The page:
November 3, 2009
Speaker Nancy Pelosi
Office of the Speaker H-232, US Capitol
Washington, DC 20515
Dear Madam Speaker:
With Cuba being the subject of much media attention in recent days, we write to reaffirm the strong support within the House Democratic Caucus for maintaining current United States policy towards Cuba.
As you know, current US policy as codified under the Cuban Liberty and Democratic Solidarity (Libertad) Act of 1996, conditions the lifting of any trade, travel, and financing transactions with the Castro regime, on its unconditional release of political prisoners; recognitions and respect of the fundamental human, civil and political rights of the Cuban people; legalization of independent civil society groups, including journalists, political parties and labor unions; and democratic reforms leading to free and fair elections.
Under the Libertad Act of 1996, Congress also committed to empowering Cuba's courageous human rights and pro-democracy advocates in their struggle against oppression. With that commitment, Cuba's pro-democracy movement has grown exponentially and — in a country where the totalitarian regime controls all national media, writing "counter-revolutionary" articles for foreign websites can lead to a 20-year prison term, and Internet access is restricted to 1.3% of the population — has demonstrated tremendous resiliency.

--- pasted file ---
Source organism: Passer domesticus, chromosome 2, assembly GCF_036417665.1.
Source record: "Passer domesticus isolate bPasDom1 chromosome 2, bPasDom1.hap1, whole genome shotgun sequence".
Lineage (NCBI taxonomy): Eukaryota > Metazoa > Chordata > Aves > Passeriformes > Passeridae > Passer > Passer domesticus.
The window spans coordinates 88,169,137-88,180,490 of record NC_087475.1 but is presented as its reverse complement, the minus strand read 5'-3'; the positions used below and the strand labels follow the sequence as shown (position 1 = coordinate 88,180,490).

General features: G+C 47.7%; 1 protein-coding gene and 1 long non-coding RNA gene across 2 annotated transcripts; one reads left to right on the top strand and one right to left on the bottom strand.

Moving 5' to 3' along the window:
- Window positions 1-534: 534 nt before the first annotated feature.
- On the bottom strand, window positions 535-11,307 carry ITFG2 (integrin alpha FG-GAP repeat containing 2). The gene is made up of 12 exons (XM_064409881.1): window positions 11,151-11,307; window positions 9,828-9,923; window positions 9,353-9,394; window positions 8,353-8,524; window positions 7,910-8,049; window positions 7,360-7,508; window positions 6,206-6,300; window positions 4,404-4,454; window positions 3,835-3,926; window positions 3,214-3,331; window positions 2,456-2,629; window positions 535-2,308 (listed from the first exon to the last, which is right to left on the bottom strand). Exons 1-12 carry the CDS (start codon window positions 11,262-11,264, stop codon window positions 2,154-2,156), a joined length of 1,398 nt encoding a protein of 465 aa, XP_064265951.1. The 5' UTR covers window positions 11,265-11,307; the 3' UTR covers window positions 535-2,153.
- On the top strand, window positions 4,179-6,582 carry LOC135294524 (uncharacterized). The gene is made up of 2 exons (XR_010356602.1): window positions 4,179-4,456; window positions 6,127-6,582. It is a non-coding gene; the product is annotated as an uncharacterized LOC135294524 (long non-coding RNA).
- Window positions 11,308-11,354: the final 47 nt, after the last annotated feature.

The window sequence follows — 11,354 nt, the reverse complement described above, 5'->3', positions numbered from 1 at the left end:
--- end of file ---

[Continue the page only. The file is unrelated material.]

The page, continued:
For these reasons, reneging on our commitment would help to strengthen the Cuban regime's censors and do a grave injustice to those brave Cuban civil society leaders that challenge the regime's brutal repression on a daily basis. Any legislation that would seek to ease or lift sanctions, in disregard of these conditions in law, would send a devastating message to Cuba's opposition movement and legitimize an ailing dictatorship.
President Obama has honored his campaign promise to ease regulations on family travel and remittances, but has stated that he supports remaining sanctions. Specifically, the President said "My policy toward Cuba will be guided by one word: libertad'... the road to freedom for all Cubans must begin with justice for Cuba's political prisoners, the right of free speech, a free press, freedom of assembly, and it must lead to elections that are free and fair. That is my commitment."
President Obama has demonstrated his support for the remaining sanctions by word and deed. As evidenced by his signing an extension of the Trading with the Enemy Act towards Cuba, which authorizes restrictions on travel to Cuba.
Perhaps most importantly, the President has said he will maintain the U.S. trade embargo against Cuba until the Cuban government shows progress on human rights and democracy. We could not agree more.
A dictatorship and state sponsor of terrorism that has no regard for civil rights, religious freedom, open media, or any of the democratic ideals that we cherish, cannot be rewarded with legislation in Congress that would remove US sanctions and subsidize the Castro regime's human rights abuses.
We salute the President's vision for U.S. policy towards Cuba, and it is our strong belief that any effort to upend the President's agenda would undermine the goal that he shares with so many House Democrats — fostering respect for justice and freedom in Cuba.
Madam Speaker, thank you for your kind attention to this matter. We look forward to working with you to ensure that we honor the values that embolden our democracy, and that the Cuban government honors its obligations to its people.